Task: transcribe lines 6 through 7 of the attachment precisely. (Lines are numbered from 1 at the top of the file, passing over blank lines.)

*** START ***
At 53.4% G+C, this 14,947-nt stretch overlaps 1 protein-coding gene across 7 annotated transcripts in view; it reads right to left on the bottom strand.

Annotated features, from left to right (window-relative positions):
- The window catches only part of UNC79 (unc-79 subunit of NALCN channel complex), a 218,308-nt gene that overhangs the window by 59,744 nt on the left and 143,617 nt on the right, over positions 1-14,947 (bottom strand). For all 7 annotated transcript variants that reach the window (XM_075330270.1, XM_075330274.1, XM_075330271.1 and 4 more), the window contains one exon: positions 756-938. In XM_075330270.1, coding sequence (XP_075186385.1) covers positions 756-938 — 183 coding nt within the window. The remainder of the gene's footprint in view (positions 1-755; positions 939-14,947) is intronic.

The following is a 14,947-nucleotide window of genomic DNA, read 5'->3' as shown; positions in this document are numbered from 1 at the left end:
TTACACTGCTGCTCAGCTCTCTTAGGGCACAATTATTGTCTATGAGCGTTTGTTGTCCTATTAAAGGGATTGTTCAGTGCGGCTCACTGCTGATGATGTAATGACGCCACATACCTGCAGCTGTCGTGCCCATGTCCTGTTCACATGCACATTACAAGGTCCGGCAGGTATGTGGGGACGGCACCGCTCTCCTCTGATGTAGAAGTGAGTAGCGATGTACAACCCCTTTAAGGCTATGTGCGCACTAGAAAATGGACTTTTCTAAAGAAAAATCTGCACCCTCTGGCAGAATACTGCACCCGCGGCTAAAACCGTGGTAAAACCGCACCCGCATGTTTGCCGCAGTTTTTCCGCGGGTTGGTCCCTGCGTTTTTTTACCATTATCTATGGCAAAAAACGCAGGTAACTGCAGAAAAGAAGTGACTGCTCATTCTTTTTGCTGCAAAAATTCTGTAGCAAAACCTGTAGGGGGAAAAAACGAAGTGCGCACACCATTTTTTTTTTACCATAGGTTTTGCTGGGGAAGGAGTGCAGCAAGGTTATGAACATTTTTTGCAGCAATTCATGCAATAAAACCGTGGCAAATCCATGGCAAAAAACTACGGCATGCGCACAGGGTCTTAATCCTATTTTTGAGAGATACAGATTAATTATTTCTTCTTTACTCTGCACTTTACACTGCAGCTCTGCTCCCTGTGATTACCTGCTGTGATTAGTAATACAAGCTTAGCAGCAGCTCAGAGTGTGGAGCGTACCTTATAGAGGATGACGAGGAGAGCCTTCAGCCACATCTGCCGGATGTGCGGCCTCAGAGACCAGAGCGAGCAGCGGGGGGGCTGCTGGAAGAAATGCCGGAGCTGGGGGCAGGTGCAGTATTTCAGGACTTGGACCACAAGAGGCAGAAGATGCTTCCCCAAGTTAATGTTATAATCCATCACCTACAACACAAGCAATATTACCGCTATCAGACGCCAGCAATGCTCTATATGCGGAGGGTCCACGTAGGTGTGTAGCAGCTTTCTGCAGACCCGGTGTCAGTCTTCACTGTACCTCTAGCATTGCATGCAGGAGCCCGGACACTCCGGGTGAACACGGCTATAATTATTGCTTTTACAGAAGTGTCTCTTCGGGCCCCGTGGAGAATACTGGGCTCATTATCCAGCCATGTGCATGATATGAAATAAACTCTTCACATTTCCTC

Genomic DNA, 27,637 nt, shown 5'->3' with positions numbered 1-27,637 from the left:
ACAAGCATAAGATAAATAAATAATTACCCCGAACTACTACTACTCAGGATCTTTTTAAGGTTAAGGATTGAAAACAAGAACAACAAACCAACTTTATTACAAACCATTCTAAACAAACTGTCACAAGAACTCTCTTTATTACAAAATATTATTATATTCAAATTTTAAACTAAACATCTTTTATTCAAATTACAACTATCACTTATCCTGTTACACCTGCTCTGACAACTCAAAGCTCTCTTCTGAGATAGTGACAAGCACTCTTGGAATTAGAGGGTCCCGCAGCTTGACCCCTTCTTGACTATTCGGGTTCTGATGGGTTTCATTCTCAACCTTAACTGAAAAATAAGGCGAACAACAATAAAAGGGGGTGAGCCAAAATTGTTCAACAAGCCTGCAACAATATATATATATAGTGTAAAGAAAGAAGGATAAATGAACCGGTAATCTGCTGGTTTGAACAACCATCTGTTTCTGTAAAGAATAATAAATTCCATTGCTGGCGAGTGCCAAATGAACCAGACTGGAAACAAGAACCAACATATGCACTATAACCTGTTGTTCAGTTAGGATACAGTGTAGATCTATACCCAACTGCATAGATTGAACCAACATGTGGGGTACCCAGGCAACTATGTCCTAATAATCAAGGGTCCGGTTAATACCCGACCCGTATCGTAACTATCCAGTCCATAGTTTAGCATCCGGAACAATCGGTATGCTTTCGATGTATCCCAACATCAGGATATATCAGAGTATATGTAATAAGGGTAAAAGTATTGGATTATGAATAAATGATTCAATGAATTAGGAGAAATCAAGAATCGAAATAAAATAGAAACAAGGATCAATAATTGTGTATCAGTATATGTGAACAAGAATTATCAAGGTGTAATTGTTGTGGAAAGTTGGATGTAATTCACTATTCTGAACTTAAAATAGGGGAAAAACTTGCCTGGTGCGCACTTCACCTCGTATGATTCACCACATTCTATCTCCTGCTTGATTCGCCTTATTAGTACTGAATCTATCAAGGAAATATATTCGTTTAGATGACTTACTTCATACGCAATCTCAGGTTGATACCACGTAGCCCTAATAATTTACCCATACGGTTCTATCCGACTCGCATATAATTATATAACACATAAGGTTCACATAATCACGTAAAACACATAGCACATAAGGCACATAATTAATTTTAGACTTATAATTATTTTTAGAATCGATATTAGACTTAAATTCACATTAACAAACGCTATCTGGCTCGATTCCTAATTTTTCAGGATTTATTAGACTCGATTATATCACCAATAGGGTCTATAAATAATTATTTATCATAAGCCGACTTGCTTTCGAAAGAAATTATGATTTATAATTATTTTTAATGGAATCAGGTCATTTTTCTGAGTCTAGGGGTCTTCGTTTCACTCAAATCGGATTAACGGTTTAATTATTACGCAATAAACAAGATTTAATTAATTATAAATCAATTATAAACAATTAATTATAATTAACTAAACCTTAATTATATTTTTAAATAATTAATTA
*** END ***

Genomic DNA, 27,637 nt, shown 5'->3' with positions numbered 1-27,637 from the left:
ACAAGCATAAGATAAATAAATAATTACCCCGAACTACTACTACTCAGGATCTTTTTAAGGTTAAGGATTGAAAACAAGAACAACAAACCAACTTTATTACAAACCATTCTAAACAAACTGTCACAAGAACTCTCTTTATTACAAAATATTATTATATTCAAATTTTAAACTAAACATCTTTTATTCAAATTACAACTATCACTTATCCTGTTACACCTGCTCTGACAACTCAAAGCTCTCTTCTGAGATAGTGACAAGCACTCTTGGAATTAGAGGGTCCCGCAGCTTGACCCCTTCTTGACTATTCGGGTTCTGATGGGTTTCATTCTCAACCTTAACTGAAAAATAAGGCGAACAACAATAAAAGGGGGTGAGCCAAAATTGTTCAACAAGCCTGCAACAATATATATATATAGTGTAAAGAAAGAAGGATAAATGAACCGGTAATCTGCTGGTTTGAACAACCATCTGTTTCTGTAAAGAATAATAAATTCCATTGCTGGCGAGTGCCAAATGAACCAGACTGGAAACAAGAACCAACATATGCACTATAACCTGTTGTTCAGTTAGGATACAGTGTAGATCTATACCCAACTGCATAGATTGAACCAACATGTGGGGTACCCAGGCAACTATGTCCTAATAATCAAGGGTCCGGTTAATACCCGACCCGTATCGTAACTATCCAGTCCATAGTTTAGCATCCGGAACAATCGGTATGCTTTCGATGTATCCCAACATCAGGATATATCAGAGTATATGTAATAAGGGTAAAAGTATTGGATTATGAATAAATGATTCAATGAATTAGGAGAAATCAAGAATCGAAATAAAATAGAAACAAGGATCAATAATTGTGTATCAGTATATGTGAACAAGAATTATCAAGGTGTAATTGTTGTGGAAAGTTGGATGTAATTCACTATTCTGAACTTAAAATAGGGGAAAAACTTGCCTGGTGCGCACTTCACCTCGTATGATTCACCACATTCTATCTCCTGCTTGATTCGCCTTATTAGTACTGAATCTATCAAGGAAATATATTCGTTTAGATGACTTACTTCATACGCAATCTCAGGTTGATACCACGTAGCCCTAATAATTTACCCATACGGTTCTATCCGACTCGCATATAATTATATAACACATAAGGTTCACATAATCACGTAAAACACATAGCACATAAGGCACATAATTAATTTTAGACTTATAATTATTTTTAGAATCGATATTAGACTTAAATTCACATTAACAAACGCTATCTGGCTCGATTCCTAATTTTTCAGGATTTATTAGACTCGATTATATCACCAATAGGGTCTATAAATAATTATTTATCATAAGCCGACTTGCTTTCGAAAGAAATTATGATTTATAATTATTTTTAATGGAATCAGGTCATTTTTCTGAGTCTAGGGGTCTTCGTTTCACTCAAATCGGATTAACGGTTTAATTATTACGCAATAAACAAGATTTAATTAATTATAAATCAATTATAAACAATTAATTATAATTAACTAAACCTTAATTATATTTTTAAATAATTAATTA